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Weekly Update Volume 39, Issue 9




The Second Circuit held that PRPs who have not been subject to a civil action under CERCLA §§106 or 107 but who have remediated a contaminated site pursuant to a consent order entered with a state agency may bring a cause of action for response costs under CERCLA §107(a). In United States v. Atlantic Research Corp., 127 S. Ct. 2331, 37 ELR 20139 (2007), the U.S. Supreme Court held that CERCLA provides a PRP who has incurred response costs cleaning a contaminated site with a cause of action to recover those costs from other PRPs. Here, the PRP incurred costs due to compliance with a consent order. Because the consent order did not resolve CERCLA claims that could be brought by the federal government, the PRP may not seek contribution under §113(f)(3)(B). The company, however, has incurred response costs within the meaning of §107(a). The fact that a party enters into a consent order before beginning remediation is of no legal significance with respect to whether or not the party has incurred response costs as required under §107(a). The relevant inquiry is whether the party undertook the remedial actions without the need for the type of administrative or judicial action that would give rise to a contribution claim under §113(f). Here, the PRP chose to enter into an agreement with the state to investigate and remediate a contaminated site. The PRP saved the parties and the government litigation costs, and presumably also limited ongoing contamination by promptly remediating the site. That it entered into a consent order with the state does not preclude it from bringing an action pursuant to §107(a). The case was therefore remanded to the district court for further proceedings. W.R. Grace & Co. v. Zotos International, Inc., No. 05-2798, 39 ELR 20066 (2d Cir. Mar. 4, 2009).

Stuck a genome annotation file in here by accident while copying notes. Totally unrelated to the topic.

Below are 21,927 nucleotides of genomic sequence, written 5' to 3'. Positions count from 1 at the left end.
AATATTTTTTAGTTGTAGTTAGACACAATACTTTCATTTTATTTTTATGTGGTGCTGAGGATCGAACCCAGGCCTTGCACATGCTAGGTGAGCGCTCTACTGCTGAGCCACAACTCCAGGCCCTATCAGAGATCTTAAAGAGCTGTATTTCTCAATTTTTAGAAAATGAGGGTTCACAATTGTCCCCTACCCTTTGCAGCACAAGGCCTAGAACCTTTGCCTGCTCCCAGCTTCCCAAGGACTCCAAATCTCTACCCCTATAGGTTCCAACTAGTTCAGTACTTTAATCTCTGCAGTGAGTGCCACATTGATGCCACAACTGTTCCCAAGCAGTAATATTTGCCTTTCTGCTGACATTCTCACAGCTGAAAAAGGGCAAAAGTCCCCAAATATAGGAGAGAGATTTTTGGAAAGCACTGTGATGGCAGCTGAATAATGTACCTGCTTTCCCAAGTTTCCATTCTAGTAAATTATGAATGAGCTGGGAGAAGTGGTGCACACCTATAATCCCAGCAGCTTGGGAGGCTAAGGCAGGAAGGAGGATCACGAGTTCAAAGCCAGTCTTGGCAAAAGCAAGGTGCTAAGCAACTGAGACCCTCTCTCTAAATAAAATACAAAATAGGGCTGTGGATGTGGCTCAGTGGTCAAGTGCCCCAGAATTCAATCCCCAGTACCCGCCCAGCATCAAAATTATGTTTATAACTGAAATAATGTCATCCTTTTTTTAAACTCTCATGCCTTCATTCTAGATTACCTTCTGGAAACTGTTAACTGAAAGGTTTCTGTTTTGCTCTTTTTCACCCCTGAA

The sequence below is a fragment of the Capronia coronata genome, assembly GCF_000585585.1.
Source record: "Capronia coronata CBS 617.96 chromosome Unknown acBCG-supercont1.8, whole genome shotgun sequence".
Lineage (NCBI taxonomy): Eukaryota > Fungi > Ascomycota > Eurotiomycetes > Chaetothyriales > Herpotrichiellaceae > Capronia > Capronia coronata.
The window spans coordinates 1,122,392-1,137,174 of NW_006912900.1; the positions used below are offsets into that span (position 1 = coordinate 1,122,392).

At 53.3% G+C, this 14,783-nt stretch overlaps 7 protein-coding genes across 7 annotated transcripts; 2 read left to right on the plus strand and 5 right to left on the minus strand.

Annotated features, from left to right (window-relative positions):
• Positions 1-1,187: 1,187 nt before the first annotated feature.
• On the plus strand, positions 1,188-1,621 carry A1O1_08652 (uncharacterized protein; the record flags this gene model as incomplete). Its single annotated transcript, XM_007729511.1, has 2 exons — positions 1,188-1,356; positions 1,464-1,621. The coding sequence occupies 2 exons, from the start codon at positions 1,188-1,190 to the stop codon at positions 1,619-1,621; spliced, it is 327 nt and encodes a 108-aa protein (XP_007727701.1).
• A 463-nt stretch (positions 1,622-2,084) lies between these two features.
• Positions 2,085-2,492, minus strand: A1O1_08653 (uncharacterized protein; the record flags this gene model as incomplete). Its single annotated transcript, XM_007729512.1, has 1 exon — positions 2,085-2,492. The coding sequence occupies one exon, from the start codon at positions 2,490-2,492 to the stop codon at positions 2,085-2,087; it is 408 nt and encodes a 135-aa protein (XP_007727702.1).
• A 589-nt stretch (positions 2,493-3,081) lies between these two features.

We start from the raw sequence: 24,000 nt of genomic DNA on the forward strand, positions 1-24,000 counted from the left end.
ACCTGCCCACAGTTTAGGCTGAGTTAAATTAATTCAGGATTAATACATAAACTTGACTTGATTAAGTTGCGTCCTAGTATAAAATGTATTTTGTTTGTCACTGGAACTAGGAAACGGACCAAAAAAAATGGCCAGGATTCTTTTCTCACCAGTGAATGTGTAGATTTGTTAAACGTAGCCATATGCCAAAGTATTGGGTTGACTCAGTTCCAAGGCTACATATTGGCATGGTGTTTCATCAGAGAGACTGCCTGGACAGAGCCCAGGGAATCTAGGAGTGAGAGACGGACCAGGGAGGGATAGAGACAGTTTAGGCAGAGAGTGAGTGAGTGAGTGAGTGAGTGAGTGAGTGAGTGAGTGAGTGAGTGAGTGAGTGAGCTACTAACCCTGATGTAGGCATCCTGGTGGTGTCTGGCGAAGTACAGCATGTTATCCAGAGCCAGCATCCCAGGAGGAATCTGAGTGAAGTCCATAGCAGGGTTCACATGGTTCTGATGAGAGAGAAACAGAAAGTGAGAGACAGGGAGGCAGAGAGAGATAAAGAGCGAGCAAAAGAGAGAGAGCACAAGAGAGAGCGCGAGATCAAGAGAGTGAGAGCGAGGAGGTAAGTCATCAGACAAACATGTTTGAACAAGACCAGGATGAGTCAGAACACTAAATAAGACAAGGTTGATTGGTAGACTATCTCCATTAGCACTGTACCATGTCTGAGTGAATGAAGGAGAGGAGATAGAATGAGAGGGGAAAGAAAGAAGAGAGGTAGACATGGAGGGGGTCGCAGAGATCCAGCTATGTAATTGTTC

A district court held that a seller of land is liable under CERCLA for response costs the purchaser incurred cleaning up groundwater contamination at one site but is not liable for remedial investigation costs the purchaser incurred at another. Investigatory costs, like other response costs, are recoverable under CERCLA only if they are consistent with the NCP. This includes consistency with the NCP's public participation requirement. Because the purchaser failed to provide all foreseeably affected parties with a meaningful opportunity to participate in the site's remedial investigation, it did not substantially comply with the NCP's public participation requirement. The court therefore dismissed the purchaser's claims for remedial investigation costs. As for response costs incurred at the other site, however, all foreseeably affected parties were given notice. The court rejected the seller's argument that the presence of contamination on one property creates "environmental stigma" that tends to depress the market values of surrounding, uncontaminated properties. The court therefore granted the purchaser's motion for partial summary judgment as to the seller's CERCLA liability at that site. Whether the site was cleaned up in compliance with the NCP, however, must be decided at trial. Aviall Services, Inc., v. Cooper Industries, LLC, No. 3:97-CV-1926-D, 39 ELR 20065 (N.D. Tex. Feb. 27, 2009) (Fitzwater, J.).